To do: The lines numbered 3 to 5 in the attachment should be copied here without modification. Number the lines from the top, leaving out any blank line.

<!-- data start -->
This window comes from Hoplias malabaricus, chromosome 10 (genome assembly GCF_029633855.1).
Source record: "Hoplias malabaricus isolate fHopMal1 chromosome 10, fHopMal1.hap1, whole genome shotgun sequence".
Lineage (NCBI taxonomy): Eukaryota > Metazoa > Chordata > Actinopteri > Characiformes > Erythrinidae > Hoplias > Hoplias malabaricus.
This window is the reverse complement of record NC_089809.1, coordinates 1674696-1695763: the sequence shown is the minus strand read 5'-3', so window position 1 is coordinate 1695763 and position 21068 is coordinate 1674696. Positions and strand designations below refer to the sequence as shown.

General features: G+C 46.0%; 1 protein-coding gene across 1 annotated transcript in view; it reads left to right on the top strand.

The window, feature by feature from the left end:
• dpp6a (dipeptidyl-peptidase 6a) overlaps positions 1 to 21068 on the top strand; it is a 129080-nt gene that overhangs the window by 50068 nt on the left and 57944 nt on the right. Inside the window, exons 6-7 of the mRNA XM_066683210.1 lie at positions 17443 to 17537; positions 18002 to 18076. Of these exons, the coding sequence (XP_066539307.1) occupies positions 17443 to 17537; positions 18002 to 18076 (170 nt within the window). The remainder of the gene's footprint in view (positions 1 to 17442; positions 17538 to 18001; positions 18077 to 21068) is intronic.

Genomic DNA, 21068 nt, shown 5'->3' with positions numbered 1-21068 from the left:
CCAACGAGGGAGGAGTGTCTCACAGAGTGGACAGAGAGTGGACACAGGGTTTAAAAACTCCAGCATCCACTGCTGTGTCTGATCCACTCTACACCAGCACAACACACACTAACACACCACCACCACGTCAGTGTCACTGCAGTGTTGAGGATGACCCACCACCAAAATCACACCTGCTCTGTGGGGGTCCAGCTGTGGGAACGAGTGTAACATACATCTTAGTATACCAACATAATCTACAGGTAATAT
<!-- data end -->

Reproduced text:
Lineage (NCBI taxonomy): Eukaryota > Metazoa > Chordata > Actinopteri > Characiformes > Erythrinidae > Hoplias > Hoplias malabaricus.
This window is the reverse complement of record NC_089809.1, coordinates 1674696-1695763: the sequence shown is the minus strand read 5'-3', so window position 1 is coordinate 1695763 and position 21068 is coordinate 1674696. Positions and strand designations below refer to the sequence as shown.

General features: G+C 46.0%; 1 protein-coding gene across 1 annotated transcript in view; it reads left to right on the top strand.